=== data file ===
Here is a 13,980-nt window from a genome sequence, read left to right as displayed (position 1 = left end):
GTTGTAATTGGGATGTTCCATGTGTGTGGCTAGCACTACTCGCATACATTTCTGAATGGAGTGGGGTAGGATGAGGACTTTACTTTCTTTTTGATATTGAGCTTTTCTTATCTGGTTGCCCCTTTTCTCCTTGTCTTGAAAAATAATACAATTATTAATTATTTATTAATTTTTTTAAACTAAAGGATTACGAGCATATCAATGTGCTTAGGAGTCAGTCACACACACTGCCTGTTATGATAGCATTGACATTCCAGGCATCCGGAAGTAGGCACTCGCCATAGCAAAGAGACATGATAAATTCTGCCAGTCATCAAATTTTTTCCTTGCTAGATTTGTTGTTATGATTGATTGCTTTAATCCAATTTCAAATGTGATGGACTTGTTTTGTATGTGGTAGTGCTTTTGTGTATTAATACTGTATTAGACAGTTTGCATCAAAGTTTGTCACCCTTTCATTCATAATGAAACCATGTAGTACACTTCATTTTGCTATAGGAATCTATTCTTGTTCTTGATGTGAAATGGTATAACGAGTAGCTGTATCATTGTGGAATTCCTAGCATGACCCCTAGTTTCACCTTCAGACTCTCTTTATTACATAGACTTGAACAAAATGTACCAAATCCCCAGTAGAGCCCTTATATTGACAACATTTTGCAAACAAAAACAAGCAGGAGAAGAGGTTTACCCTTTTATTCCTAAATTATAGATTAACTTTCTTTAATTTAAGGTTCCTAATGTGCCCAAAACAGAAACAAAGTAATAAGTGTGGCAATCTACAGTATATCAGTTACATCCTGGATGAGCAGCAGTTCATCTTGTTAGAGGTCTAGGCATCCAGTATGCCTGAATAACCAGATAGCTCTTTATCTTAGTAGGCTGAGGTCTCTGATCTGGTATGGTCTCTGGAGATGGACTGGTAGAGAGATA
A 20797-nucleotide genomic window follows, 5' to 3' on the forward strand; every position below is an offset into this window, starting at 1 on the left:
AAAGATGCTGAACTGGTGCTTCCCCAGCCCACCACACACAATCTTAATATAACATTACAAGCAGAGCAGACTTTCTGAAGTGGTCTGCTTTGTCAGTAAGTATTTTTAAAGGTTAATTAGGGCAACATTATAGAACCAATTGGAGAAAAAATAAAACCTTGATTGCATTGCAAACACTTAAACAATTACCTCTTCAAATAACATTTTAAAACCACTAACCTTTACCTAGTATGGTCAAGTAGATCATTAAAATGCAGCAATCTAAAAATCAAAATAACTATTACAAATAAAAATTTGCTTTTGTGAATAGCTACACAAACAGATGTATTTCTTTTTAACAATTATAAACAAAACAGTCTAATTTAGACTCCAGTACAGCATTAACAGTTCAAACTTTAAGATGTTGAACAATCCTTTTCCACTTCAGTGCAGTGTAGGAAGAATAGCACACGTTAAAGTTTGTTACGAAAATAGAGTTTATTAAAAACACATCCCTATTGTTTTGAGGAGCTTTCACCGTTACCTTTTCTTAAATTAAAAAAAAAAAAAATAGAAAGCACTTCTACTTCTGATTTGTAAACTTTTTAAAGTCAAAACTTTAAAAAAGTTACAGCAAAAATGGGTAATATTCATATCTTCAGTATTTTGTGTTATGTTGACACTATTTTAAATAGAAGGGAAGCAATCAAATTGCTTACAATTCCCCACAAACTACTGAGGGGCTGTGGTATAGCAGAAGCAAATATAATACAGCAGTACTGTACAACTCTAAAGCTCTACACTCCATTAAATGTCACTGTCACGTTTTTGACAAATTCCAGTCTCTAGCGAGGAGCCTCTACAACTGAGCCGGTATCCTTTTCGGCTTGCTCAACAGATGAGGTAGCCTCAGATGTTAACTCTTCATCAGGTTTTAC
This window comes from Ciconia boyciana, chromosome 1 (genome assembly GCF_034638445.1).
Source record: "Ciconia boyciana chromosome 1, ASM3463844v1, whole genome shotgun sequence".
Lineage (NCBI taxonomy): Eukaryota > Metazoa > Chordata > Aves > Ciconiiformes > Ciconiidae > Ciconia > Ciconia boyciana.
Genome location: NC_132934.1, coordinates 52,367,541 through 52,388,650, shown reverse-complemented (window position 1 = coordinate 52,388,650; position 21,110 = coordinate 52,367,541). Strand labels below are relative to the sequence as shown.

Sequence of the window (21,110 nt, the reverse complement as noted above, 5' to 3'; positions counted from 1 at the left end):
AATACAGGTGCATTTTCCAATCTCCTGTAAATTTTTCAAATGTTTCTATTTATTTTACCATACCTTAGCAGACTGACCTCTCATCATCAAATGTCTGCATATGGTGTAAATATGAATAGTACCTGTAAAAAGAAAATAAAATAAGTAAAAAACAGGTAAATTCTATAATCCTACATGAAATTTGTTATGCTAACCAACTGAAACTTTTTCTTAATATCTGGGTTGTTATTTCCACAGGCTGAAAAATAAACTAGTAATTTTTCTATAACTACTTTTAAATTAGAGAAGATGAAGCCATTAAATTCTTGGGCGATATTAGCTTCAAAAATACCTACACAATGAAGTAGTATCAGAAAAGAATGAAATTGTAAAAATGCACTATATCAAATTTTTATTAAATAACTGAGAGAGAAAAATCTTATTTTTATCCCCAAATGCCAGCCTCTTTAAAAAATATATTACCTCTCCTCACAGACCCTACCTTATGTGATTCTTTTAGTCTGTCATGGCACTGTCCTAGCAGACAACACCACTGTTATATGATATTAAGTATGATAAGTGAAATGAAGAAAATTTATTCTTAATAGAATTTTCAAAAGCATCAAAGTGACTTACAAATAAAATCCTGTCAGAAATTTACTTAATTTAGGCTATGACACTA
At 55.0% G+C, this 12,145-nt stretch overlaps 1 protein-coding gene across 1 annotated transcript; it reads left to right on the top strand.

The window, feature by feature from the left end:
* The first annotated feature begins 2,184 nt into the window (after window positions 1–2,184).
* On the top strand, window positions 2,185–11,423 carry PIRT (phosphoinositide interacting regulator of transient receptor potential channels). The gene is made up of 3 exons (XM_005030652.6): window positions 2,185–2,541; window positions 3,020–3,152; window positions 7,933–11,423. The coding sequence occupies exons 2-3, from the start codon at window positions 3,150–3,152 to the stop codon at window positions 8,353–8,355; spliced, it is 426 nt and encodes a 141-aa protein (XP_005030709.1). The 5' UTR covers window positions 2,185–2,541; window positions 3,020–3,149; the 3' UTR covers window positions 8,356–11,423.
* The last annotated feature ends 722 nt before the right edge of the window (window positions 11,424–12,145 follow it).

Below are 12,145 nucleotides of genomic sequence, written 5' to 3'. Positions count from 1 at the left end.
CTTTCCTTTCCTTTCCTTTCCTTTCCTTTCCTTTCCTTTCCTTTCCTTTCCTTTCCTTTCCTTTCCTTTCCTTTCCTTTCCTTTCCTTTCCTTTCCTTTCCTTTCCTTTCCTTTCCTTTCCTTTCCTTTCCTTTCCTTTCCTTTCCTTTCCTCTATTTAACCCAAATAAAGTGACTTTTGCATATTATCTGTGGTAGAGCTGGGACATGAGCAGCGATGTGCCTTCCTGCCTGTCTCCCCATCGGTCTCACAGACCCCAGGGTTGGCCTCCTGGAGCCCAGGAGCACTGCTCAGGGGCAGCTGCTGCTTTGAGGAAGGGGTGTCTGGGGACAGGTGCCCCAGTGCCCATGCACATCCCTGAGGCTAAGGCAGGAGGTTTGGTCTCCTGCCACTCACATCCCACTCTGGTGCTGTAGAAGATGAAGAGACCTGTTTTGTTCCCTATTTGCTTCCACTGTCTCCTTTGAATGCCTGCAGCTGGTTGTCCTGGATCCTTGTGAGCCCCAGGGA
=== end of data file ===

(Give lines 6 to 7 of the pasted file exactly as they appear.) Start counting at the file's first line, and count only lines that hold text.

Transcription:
Source record: "Ciconia boyciana chromosome 1, ASM3463844v1, whole genome shotgun sequence".
Lineage (NCBI taxonomy): Eukaryota > Metazoa > Chordata > Aves > Ciconiiformes > Ciconiidae > Ciconia > Ciconia boyciana.